Hello there data lovers! In this post you can find some information on how to download and make some sense of the scholarly dataset recently made available by the Springer Nature SciGraph project, by using the freely available Elasticsearch suite of software.
A few weeks ago the SciGraph dataset was released (full disclosure: I’m part of the team who did that!). This is a high quality dataset containing metadata and abstracts about scientific articles published by Springer Nature, research grants related to them plus other classifications of this content.
This release of the dataset includes the last 5 years of content – that’s already an impressive 32 gigs of data you can get your hands on. So in this post I’m going to show how to do that, in particular by transforming the data from the RDF graph format they come with, into a JSON format which is more suited for application development and analytics.
We will be using two free-to-download products, GraphDB and Elasticsearch, so you’ll have to install them if you haven’t got them already. But no worries, that’s pretty straighforward, as you’ll see below.
1. Hello SciGraph Linked Data
First things first, we want to get hold of the SciGraph RDF datasets of course. That’s pretty easy, just head over to the SciGraph downloads page and get the following datasets:
- Ontologies: the main schema behind SciGraph.
- Articles – 2016: all the core articles metadata for one year.
- Grants: grants metadata related to those articles.
- Journals: full list of Springer Nature journal catalogue.
- Subjects: classification of research areas developed by Springer Nature.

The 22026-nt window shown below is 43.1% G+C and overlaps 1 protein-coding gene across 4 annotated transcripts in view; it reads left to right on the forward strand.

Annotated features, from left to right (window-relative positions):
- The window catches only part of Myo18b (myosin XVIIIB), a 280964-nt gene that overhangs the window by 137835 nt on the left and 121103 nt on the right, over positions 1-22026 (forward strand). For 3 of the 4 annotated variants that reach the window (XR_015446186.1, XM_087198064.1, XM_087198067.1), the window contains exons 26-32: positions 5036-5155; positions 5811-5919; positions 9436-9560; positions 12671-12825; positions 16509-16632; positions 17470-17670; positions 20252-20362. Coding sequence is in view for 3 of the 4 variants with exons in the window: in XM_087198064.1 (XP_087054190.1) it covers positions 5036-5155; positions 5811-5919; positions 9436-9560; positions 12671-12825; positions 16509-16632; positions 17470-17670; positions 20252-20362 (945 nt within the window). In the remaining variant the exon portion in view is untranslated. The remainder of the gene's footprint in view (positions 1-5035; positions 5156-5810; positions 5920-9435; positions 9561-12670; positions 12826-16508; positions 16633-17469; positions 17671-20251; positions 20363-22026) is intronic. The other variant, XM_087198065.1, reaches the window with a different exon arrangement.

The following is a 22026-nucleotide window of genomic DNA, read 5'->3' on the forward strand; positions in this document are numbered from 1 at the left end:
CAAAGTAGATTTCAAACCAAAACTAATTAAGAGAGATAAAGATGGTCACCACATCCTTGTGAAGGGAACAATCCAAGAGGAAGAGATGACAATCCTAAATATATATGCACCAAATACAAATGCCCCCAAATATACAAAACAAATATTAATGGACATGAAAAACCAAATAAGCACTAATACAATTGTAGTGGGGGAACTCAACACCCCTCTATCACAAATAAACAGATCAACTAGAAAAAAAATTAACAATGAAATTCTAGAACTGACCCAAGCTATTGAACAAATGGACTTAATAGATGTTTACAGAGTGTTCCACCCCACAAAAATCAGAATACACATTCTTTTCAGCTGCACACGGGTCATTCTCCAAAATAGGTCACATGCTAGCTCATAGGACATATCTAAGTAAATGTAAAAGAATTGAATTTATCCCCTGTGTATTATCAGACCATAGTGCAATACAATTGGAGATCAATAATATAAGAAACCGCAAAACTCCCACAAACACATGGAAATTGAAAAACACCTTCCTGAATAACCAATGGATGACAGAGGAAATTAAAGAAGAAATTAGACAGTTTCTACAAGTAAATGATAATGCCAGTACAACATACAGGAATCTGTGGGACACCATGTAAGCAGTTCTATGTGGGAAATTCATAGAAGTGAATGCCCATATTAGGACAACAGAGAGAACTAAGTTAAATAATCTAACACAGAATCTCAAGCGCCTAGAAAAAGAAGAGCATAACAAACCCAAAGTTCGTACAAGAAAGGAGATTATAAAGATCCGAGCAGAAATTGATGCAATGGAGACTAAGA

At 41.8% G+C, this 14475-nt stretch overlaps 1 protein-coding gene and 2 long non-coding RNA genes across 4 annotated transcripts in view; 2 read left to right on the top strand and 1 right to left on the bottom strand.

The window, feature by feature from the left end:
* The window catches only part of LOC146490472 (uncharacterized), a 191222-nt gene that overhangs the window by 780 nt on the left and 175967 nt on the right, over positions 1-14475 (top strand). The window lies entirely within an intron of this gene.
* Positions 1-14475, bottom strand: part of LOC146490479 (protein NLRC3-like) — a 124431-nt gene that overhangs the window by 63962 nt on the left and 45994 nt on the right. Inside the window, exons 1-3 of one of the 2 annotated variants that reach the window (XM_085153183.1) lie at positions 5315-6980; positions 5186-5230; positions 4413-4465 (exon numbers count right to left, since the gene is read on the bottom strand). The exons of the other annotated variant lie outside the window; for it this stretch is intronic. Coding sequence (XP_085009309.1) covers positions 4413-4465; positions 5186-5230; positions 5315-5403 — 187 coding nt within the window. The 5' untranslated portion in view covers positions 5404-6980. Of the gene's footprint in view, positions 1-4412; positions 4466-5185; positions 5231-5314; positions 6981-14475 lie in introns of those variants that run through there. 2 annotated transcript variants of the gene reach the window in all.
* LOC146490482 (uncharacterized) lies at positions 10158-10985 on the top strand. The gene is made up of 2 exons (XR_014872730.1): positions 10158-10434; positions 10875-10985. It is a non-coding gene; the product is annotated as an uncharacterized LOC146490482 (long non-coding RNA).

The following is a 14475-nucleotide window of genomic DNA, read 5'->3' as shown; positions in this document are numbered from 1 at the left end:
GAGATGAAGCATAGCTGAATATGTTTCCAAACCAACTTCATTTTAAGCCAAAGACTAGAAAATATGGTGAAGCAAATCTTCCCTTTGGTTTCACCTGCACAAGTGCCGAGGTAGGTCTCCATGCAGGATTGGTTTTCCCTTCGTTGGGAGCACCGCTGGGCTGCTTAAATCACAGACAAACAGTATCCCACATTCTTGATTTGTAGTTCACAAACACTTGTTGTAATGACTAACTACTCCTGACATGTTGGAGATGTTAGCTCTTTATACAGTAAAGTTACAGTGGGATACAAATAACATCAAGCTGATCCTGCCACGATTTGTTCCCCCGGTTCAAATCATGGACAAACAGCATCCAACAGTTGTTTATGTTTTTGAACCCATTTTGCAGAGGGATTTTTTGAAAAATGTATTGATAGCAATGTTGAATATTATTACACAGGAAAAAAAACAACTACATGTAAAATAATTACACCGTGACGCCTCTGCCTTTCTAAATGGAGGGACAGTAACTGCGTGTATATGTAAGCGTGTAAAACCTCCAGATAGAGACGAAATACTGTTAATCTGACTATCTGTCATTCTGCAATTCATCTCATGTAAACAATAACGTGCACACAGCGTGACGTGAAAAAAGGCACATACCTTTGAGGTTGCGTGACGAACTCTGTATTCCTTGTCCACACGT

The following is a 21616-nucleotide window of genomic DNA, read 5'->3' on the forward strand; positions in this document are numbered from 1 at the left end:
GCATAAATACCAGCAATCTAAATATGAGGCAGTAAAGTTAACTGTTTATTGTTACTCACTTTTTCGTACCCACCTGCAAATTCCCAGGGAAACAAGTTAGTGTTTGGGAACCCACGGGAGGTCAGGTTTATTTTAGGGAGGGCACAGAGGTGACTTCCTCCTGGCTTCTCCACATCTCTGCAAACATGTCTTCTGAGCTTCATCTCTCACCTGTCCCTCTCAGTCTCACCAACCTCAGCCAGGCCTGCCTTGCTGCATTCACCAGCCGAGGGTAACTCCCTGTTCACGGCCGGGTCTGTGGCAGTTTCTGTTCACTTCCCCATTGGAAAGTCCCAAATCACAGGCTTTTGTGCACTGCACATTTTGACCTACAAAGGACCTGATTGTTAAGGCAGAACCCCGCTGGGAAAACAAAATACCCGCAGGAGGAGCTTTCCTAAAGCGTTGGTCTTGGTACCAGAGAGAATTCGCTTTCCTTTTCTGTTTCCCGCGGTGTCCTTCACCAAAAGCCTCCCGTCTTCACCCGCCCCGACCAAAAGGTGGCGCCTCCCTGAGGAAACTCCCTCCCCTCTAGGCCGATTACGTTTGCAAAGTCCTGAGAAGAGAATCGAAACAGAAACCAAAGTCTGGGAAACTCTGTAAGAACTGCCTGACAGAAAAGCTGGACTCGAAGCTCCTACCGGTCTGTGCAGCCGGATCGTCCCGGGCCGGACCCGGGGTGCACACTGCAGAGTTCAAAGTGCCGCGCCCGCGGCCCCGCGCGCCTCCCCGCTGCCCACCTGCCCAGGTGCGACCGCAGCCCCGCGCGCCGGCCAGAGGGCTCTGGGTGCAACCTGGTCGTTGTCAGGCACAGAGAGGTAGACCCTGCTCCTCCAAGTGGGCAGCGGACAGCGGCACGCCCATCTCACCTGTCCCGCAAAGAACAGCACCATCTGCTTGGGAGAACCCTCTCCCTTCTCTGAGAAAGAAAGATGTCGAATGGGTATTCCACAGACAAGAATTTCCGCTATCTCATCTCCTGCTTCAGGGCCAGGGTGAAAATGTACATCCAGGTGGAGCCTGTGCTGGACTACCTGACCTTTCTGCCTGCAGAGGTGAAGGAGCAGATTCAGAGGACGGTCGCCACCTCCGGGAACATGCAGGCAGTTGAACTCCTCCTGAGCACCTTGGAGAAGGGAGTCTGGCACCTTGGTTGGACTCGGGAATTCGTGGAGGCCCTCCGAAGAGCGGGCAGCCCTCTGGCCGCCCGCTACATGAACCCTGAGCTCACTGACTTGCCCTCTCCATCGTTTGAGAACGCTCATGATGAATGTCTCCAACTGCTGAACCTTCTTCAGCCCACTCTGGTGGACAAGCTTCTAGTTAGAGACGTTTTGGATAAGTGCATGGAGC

That’s pretty much everything, only thing we’re getting only one year worth of articles as that’s enough for the purpose of this exercise (~300k articles from 2016).
Next up, we want to get a couple of other datasets SciGraph depends on:
- GRID: a catalogue of the world’s research organisations. Make sure you get both the ontology and one of the latest releases, within which you can find an RDF implementation too.
- Field Of Research codes: another classification scheme used in SciGraph, developed by the Australian and New Zealand Standard Research Classification organization.
That’s it! Time for a cup of coffee.
2. Python to the help
We will be doing a bit of data manipulation in the next sections and Python is a great language for that sort of thing. Here’s what we need to get going:
- Python. Make sure you have Python installed and also Pip, the Python package manager (any Python version above 2.7 should be ok).
- GitHub project. I’ve created a few scripts for this tutorial, so head over to the hello-scigraph project on GitHub and download it to your computer. Note: the project contains all the Python scripts needed to complete this tutorial, but of course you should feel free to modify them or write from scratch if you fancy it!
- Libraries. Install all the dependencies for the hello-scigraph project to run. You can do that by cd-ing into the project folder and running
pip install -r requirements.txt(ideally within a virtual environment, but that’s up to you).
3. Loading the data into GraphDB
So, you should have by now 8 different files containing data (after step 1 above). Make sure they’re all in the same folder and that all of them have been unzipped (if needed), then head over to the GraphDB website and download the free version of the triplestore (you may have to sign up first).
The online documentation for GraphDB is pretty good, so it should be easy to get it up and running. In essence, you have to do the following steps:
- Launch the application: for me, on a mac, I just had to double click the GraphDB icon – nice!
- Create a new repository: this is the equivalent of a database within the triplestore. Call this repo “scigraph-2016” so that we’re all synced for the following steps.
Next thing, we want a script to load our RDF files into this empty repository. So cd into the directory containg the GitHub project (from step 2) and run the following command:
python -m hello-scigraph.loadGraphDB ~/scigraph-downloads/
The “loadGraphDB” script goes through all RDF files in the “scigraph-downloads” directory and loads them into the scigraph-2016 repository (note: you must replace “scigraph-downloads” with the actual path to the folder you downloaded content in step 1 above).
So, to recap: this script is now loading more than 35 million triples into your local graph database. Don’t be surprised if it’ll take some time (in particular the ‘articles-2016’ dataset, by far the biggest) so it’s time to take a break or do something else.